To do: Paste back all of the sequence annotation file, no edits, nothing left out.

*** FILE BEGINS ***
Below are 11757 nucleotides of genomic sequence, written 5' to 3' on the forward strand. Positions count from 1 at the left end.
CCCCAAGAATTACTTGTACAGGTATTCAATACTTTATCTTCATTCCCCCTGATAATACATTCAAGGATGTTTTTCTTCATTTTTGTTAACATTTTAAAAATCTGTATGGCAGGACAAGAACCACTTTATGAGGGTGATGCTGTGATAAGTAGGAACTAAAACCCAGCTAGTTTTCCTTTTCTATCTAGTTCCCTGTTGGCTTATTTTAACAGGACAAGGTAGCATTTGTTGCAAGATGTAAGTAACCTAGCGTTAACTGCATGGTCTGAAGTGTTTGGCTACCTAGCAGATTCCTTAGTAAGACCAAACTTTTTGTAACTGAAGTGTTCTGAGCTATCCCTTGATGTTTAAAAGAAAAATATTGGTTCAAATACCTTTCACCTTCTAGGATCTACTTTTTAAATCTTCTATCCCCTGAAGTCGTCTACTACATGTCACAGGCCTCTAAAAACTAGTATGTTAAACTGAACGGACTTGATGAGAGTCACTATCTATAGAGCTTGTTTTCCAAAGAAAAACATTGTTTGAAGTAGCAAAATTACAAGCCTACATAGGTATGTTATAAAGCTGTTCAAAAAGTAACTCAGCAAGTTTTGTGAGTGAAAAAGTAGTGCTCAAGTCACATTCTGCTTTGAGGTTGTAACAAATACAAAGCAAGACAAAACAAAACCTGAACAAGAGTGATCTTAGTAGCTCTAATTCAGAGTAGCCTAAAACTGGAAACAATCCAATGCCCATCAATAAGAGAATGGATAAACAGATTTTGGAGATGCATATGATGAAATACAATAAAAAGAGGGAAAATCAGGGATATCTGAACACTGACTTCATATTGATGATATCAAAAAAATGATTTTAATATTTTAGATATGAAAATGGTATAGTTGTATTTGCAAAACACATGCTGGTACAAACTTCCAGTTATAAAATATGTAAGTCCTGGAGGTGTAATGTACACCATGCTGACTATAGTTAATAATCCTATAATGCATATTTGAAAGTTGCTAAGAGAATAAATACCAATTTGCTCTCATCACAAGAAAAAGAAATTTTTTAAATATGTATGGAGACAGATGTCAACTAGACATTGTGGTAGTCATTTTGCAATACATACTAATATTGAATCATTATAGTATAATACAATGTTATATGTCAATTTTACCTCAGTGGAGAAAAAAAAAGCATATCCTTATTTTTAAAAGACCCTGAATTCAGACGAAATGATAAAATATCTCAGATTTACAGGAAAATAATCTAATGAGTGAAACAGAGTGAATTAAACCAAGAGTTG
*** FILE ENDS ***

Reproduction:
Below are 11757 nucleotides of genomic sequence, written 5' to 3' on the forward strand. Positions count from 1 at the left end.
CCCCAAGAATTACTTGTACAGGTATTCAATACTTTATCTTCATTCCCCCTGATAATACATTCAAGGATGTTTTTCTTCATTTTTGTTAACATTTTAAAAATCTGTATGGCAGGACAAGAACCACTTTATGAGGGTGATGCTGTGATAAGTAGGAACTAAAACCCAGCTAGTTTTCCTTTTCTATCTAGTTCCCTGTTGGCTTATTTTAACAGGACAAGGTAGCATTTGTTGCAAGATGTAAGTAACCTAGCGTTAACTGCATGGTCTGAAGTGTTTGGCTACCTAGCAGATTCCTTAGTAAGACCAAACTTTTTGTAACTGAAGTGTTCTGAGCTATCCCTTGATGTTTAAAAGAAAAATATTGGTTCAAATACCTTTCACCTTCTAGGATCTACTTTTTAAATCTTCTATCCCCTGAAGTCGTCTACTACATGTCACAGGCCTCTAAAAACTAGTATGTTAAACTGAACGGACTTGATGAGAGTCACTATCTATAGAGCTTGTTTTCCAAAGAAAAACATTGTTTGAAGTAGCAAAATTACAAGCCTACATAGGTATGTTATAAAGCTGTTCAAAAAGTAACTCAGCAAGTTTTGTGAGTGAAAAAGTAGTGCTCAAGTCACATTCTGCTTTGAGGTTGTAACAAATACAAAGCAAGACAAAACAAAACCTGAACAAGAGTGATCTTAGTAGCTCTAATTCAGAGTAGCCTAAAACTGGAAACAATCCAATGCCCATCAATAAGAGAATGGATAAACAGATTTTGGAGATGCATATGATGAAATACAATAAAAAGAGGGAAAATCAGGGATATCTGAACACTGACTTCATATTGATGATATCAAAAAAATGATTTTAATATTTTAGATATGAAAATGGTATAGTTGTATTTGCAAAACACATGCTGGTACAAACTTCCAGTTATAAAATATGTAAGTCCTGGAGGTGTAATGTACACCATGCTGACTATAGTTAATAATCCTATAATGCATATTTGAAAGTTGCTAAGAGAATAAATACCAATTTGCTCTCATCACAAGAAAAAGAAATTTTTTAAATATGTATGGAGACAGATGTCAACTAGACATTGTGGTAGTCATTTTGCAATACATACTAATATTGAATCATTATAGTATAATACAATGTTATATGTCAATTTTACCTCAGTGGAGAAAAAAAAAGCATATCCTTATTTTTAAAAGACCCTGAATTCAGACGAAATGATAAAATATCTCAGATTTACAGGAAAATAATCTAATGAGTGAAACAGAGTGAATTAAACCAAGAGTTG